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Balan Wonderworld Review (PS5) – A Platformer Rooted In The Past, Not Realising Why People Remember It So Fondly


Balan Wonderworld PS5 Review – I was really rooting for Balan Wonderworld throughout my time with it, but it’s a frustrating experience, even when you go in knowing exactly what you’re getting.

Balan Wonderworld PS5 Review

A Look Back In Time

Created with several of the original Sonic the Hedgehog team, Balan Wonderworld seeks to capture the magic of the platformers of yesteryear, and to its credit, it does actually succeed to some degree. The vibrant, chunky land of the titular Wonderworld does have the look of early 3D platformers and a family-friendly coating with a collectathon core. It also has some of that inherent oddness of that era, with a barely explained plot and some strange (a good strange!) character design.

Its visuals are incredibly easy on the eye, and its cutscenes, while rather limited in content, do look superb. The soundtrack matches it for quality, with theatrically cheery and melodramatic tunes prodding at a very particular gaming nostalgia in me.


The story, or as much as is given to you as an explanation for all this, sees two young heroes enter a world of pure imagination to help people who have lost their passion for the things they love. This is of course done by collecting things, finishing levels, and beating bosses. Unsurprisingly there’s a lot of Nights into Dreams and Sonic to Balan Wonderworld, given the reunion of series stalwarts Naoto Ohshima and Yuji Naka for this game.

Levels are relatively small, but not without their own secrets and simple puzzles to discover. To find them all requires you to switch between special costumes that imbibe unique abilities. For instance, a dolphin suit allows you to swim through water pathways to access new areas, while a mantis costume (that bears some resemblance to a classic Sonic 2 foe) has the power to throw boomerang style blades in front of you to hit switches and attack enemies.

There’s a good amount of costume changes throughout the game (around 80 in fact), and it’s always fun to find out what new costumes can do for you on previously beaten stages.

The problem is you can only carry them over by keeping hold of them from a previous level, and you only have three slots to keep them in. Dying or being hit too much eradicates whatever costume you’re wearing, which means you have to head back to the level you got it from if it isn’t available in the one you’re currently in. What could have been an encouraging way to earn replayability through experimentation ends up being a frustrating slog. It’s made worse still by the fact that this system is necessary to find hidden statues to unlock later stages so you get plenty of experience in this unfortunate act.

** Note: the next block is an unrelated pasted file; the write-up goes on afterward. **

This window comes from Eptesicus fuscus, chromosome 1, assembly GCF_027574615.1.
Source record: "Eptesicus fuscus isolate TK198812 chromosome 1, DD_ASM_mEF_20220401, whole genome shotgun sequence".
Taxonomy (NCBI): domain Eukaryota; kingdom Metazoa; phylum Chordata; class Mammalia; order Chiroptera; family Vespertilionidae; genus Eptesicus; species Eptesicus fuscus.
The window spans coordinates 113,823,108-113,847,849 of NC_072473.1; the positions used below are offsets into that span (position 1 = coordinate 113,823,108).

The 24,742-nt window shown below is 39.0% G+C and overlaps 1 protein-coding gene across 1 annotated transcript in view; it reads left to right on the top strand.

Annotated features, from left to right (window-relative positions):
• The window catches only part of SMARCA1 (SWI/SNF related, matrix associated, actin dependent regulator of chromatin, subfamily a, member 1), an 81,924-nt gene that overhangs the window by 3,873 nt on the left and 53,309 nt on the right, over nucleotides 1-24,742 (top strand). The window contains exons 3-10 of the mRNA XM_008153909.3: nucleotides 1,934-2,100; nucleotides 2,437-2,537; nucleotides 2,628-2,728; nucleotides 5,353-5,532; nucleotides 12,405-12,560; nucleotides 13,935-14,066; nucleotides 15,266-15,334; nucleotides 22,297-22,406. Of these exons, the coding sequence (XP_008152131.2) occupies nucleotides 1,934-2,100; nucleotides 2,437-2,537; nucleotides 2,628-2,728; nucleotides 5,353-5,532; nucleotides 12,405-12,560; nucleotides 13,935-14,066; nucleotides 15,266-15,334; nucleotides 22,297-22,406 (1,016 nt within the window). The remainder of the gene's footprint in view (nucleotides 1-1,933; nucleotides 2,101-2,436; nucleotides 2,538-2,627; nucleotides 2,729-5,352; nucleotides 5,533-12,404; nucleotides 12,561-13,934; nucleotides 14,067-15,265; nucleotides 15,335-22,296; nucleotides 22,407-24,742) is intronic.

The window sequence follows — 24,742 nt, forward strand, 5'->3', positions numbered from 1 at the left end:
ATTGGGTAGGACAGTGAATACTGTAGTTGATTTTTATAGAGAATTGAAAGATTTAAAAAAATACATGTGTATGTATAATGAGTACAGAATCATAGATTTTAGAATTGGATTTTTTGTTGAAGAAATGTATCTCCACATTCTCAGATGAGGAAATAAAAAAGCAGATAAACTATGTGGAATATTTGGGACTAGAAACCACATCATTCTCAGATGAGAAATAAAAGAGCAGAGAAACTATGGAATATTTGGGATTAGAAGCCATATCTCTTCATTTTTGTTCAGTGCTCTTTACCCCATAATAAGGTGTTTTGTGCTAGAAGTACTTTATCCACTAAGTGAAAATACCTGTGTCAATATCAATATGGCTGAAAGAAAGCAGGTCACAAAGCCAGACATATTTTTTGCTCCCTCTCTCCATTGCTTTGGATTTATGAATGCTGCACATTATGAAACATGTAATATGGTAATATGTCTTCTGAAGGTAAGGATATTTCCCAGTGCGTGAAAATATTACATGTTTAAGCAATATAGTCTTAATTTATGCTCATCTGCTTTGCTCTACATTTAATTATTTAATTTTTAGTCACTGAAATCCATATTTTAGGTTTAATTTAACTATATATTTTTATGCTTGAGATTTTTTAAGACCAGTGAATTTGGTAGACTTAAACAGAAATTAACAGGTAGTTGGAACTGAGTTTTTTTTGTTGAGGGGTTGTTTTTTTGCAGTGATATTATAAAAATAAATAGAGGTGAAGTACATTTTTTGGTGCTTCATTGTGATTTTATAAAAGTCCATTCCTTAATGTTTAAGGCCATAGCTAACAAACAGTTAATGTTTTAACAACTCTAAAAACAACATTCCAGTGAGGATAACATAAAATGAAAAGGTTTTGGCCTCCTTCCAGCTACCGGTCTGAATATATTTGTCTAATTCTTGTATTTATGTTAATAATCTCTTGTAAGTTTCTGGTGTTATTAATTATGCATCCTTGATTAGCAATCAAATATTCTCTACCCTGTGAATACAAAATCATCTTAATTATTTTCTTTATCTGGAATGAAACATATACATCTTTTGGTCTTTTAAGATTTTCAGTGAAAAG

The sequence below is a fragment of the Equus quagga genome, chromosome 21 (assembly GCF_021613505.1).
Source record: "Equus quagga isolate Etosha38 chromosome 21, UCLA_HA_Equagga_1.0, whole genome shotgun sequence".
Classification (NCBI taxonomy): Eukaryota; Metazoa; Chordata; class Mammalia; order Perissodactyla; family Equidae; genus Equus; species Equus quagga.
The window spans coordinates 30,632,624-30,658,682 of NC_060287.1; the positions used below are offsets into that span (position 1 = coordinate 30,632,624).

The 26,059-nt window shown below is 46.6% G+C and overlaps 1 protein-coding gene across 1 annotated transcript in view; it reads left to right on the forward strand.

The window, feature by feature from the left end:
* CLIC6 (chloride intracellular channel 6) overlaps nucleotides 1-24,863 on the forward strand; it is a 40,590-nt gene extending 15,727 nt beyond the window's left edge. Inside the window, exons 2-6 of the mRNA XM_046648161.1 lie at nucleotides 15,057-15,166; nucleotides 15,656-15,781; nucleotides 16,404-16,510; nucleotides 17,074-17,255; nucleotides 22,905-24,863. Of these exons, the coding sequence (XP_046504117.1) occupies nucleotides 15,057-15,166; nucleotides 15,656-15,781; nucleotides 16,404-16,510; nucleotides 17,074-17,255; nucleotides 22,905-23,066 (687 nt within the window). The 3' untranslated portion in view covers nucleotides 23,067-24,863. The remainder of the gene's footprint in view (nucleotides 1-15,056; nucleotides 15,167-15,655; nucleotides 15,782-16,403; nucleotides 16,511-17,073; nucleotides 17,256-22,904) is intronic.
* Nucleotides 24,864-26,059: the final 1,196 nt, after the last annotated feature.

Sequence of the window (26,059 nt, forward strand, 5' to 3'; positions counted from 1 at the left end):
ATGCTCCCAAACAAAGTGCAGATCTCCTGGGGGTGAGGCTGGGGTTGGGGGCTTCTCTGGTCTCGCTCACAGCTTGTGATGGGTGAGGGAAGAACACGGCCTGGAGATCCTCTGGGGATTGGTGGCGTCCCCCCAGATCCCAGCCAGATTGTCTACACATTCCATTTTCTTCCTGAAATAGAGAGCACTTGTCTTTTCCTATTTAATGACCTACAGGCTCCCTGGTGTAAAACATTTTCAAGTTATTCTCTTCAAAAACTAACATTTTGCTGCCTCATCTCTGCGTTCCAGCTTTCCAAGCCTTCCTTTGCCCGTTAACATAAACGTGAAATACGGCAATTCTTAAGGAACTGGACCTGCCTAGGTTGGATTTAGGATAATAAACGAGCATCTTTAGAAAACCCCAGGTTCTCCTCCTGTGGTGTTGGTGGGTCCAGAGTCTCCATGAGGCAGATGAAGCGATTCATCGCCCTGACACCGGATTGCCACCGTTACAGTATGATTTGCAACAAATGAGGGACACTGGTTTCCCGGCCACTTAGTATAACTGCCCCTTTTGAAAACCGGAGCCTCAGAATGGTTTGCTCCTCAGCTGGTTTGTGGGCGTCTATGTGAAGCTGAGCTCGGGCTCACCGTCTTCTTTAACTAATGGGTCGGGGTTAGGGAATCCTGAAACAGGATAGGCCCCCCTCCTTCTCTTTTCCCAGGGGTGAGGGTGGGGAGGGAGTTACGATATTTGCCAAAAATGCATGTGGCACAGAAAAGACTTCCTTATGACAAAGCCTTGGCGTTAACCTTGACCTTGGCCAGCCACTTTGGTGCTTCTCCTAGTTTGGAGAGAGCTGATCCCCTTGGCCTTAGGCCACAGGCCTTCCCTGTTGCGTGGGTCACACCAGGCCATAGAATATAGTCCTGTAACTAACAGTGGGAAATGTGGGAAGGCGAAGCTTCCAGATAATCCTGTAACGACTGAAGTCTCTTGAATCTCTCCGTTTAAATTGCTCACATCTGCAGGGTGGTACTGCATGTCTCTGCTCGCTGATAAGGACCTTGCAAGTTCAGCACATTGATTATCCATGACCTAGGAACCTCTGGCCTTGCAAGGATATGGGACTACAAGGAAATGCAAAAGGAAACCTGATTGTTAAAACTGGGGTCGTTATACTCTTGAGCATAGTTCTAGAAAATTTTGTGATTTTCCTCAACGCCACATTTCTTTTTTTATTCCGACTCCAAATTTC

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Memories From The Past

What’s really unfortunate is that the exploration and collection side of Balan Wonderworld is absolutely essential because the platforming is far too simplistic to glean much joy from it. Costume abilities aside, there’s just not much to the traversal and even the costumes don’t exactly provide much in the way of invention. At 13 or so hours of play, there’s nowhere near enough variety in the gameplay to justify the game’s length.

Some respite from this comes when you’re not galavanting about in levels. In the hub world, you’ll be tending to a garden full of cute critters known as ‘Tims’, feeding them colored crystals you find in levels and growing them and their numbers.

Why? Well because doing so constructs new parts in the hub, including an odd little playground for the Tims that ticks an ongoing counter over to a target number for the next part to be added. The more Tims you cultivate, the quicker the ticker ticks over.


This hub is reminiscent of the Sonic Adventure ‘Chao Garden’, which was a highlight of that game, and is definitely one for Balan Wonderworld. The lilting musical score and the adorable fuzzy little Tims make for relaxing company. Like much of Balan however, it is rather limited, and hardly a justification for recommending the game as a whole as there are superior critter-tending games out there at a much more agreeable cost that aren’t attached to underwhelming platformers.

It’s sadly becoming an increasingly normal thing to report, but Balan Wonderworld doesn’t make great use of the PS5’s feature set. Haptic feedback is present but underutilized and the adaptive triggers don’t get a workout. The help cards aren’t much cop either, rounding out a lacklustre package.

We’ve seen plenty of creators return to try and reinvigorate a genre they’ve had an impact on in recent years and fall short of not only capturing the correct aspect of fans’ nostalgia but also fail to modernize the old formula enough. See Shenmue 3 or Mighty Number 9 for such examples.


Rooted In The Past

Balan Wonderworld is unashamedly a game rooted in well-earned nostalgia, but lacking the necessary spark of genius that made it work. As vibrant, energetic, and wonderfully strange as it may seem, underneath the gaudy makeup and pyro is a tired, faded star, strumming the familiar notes of a ‘greatest hits’ selection without the old fire and enthusiasm.

Balan Wonderworld is available now on PS5.

Reivew copy provided by publisher.



The Final Word

Sometimes, Balan Wonderworld evokes a bygone era of platformers very well, but this is all too fleeting a feeling. All the creativity seems to have gone into the characters and music while the actual act of platforming leaves a lot to be desired. It’s far from the worst modern platformer, but given the names involved, it’s a thoroughly underwhelming one.